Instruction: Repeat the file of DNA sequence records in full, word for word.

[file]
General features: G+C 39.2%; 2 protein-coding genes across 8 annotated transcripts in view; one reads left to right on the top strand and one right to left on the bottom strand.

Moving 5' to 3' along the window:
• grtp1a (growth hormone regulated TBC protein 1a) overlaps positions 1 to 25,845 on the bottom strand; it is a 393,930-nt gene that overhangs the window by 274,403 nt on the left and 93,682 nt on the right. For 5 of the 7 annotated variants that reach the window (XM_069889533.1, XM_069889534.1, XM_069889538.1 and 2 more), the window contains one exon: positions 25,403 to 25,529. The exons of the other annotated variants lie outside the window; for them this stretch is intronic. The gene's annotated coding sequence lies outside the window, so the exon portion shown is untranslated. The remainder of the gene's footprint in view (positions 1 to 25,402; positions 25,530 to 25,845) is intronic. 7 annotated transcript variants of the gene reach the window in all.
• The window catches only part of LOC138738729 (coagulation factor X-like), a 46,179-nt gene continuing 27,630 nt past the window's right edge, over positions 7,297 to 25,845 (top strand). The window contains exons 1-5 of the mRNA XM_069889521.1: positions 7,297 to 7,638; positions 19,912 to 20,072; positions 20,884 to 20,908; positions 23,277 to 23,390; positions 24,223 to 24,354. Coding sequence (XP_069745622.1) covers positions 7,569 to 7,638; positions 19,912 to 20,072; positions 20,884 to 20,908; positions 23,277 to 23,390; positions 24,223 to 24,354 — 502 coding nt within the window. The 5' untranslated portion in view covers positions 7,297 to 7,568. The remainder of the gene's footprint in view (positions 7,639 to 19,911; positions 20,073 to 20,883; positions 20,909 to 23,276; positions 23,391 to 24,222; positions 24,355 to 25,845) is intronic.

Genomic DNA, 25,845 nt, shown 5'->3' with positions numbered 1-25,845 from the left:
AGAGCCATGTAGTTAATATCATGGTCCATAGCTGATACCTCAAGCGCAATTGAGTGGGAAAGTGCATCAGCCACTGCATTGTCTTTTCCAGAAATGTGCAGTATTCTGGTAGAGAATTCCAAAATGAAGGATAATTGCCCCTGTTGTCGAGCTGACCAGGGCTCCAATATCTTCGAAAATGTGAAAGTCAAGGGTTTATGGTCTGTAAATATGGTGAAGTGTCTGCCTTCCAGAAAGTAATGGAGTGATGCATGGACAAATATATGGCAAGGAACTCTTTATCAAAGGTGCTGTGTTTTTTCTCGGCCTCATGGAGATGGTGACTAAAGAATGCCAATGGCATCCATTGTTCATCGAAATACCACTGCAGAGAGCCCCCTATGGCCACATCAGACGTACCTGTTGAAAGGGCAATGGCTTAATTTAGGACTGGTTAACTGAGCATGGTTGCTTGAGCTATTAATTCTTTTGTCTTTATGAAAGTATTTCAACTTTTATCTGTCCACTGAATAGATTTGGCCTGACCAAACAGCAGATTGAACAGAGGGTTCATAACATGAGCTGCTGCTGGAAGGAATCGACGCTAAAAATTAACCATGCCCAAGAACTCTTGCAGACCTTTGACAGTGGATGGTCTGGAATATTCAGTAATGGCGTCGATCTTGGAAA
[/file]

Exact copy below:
General features: G+C 39.2%; 2 protein-coding genes across 8 annotated transcripts in view; one reads left to right on the top strand and one right to left on the bottom strand.

Moving 5' to 3' along the window:
• grtp1a (growth hormone regulated TBC protein 1a) overlaps positions 1 to 25,845 on the bottom strand; it is a 393,930-nt gene that overhangs the window by 274,403 nt on the left and 93,682 nt on the right. For 5 of the 7 annotated variants that reach the window (XM_069889533.1, XM_069889534.1, XM_069889538.1 and 2 more), the window contains one exon: positions 25,403 to 25,529. The exons of the other annotated variants lie outside the window; for them this stretch is intronic. The gene's annotated coding sequence lies outside the window, so the exon portion shown is untranslated. The remainder of the gene's footprint in view (positions 1 to 25,402; positions 25,530 to 25,845) is intronic. 7 annotated transcript variants of the gene reach the window in all.
• The window catches only part of LOC138738729 (coagulation factor X-like), a 46,179-nt gene continuing 27,630 nt past the window's right edge, over positions 7,297 to 25,845 (top strand). The window contains exons 1-5 of the mRNA XM_069889521.1: positions 7,297 to 7,638; positions 19,912 to 20,072; positions 20,884 to 20,908; positions 23,277 to 23,390; positions 24,223 to 24,354. Coding sequence (XP_069745622.1) covers positions 7,569 to 7,638; positions 19,912 to 20,072; positions 20,884 to 20,908; positions 23,277 to 23,390; positions 24,223 to 24,354 — 502 coding nt within the window. The 5' untranslated portion in view covers positions 7,297 to 7,568. The remainder of the gene's footprint in view (positions 7,639 to 19,911; positions 20,073 to 20,883; positions 20,909 to 23,276; positions 23,391 to 24,222; positions 24,355 to 25,845) is intronic.

Genomic DNA, 25,845 nt, shown 5'->3' with positions numbered 1-25,845 from the left:
AGAGCCATGTAGTTAATATCATGGTCCATAGCTGATACCTCAAGCGCAATTGAGTGGGAAAGTGCATCAGCCACTGCATTGTCTTTTCCAGAAATGTGCAGTATTCTGGTAGAGAATTCCAAAATGAAGGATAATTGCCCCTGTTGTCGAGCTGACCAGGGCTCCAATATCTTCGAAAATGTGAAAGTCAAGGGTTTATGGTCTGTAAATATGGTGAAGTGTCTGCCTTCCAGAAAGTAATGGAGTGATGCATGGACAAATATATGGCAAGGAACTCTTTATCAAAGGTGCTGTGTTTTTTCTCGGCCTCATGGAGATGGTGACTAAAGAATGCCAATGGCATCCATTGTTCATCGAAATACCACTGCAGAGAGCCCCCTATGGCCACATCAGACGTACCTGTTGAAAGGGCAATGGCTTAATTTAGGACTGGTTAACTGAGCATGGTTGCTTGAGCTATTAATTCTTTTGTCTTTATGAAAGTATTTCAACTTTTATCTGTCCACTGAATAGATTTGGCCTGACCAAACAGCAGATTGAACAGAGGGTTCATAACATGAGCTGCTGCTGGAAGGAATCGACGCTAAAAATTAACCATGCCCAAGAACTCTTGCAGACCTTTGACAGTGGATGGTCTGGAATATTCAGTAATGGCGTCGATCTTGGAAA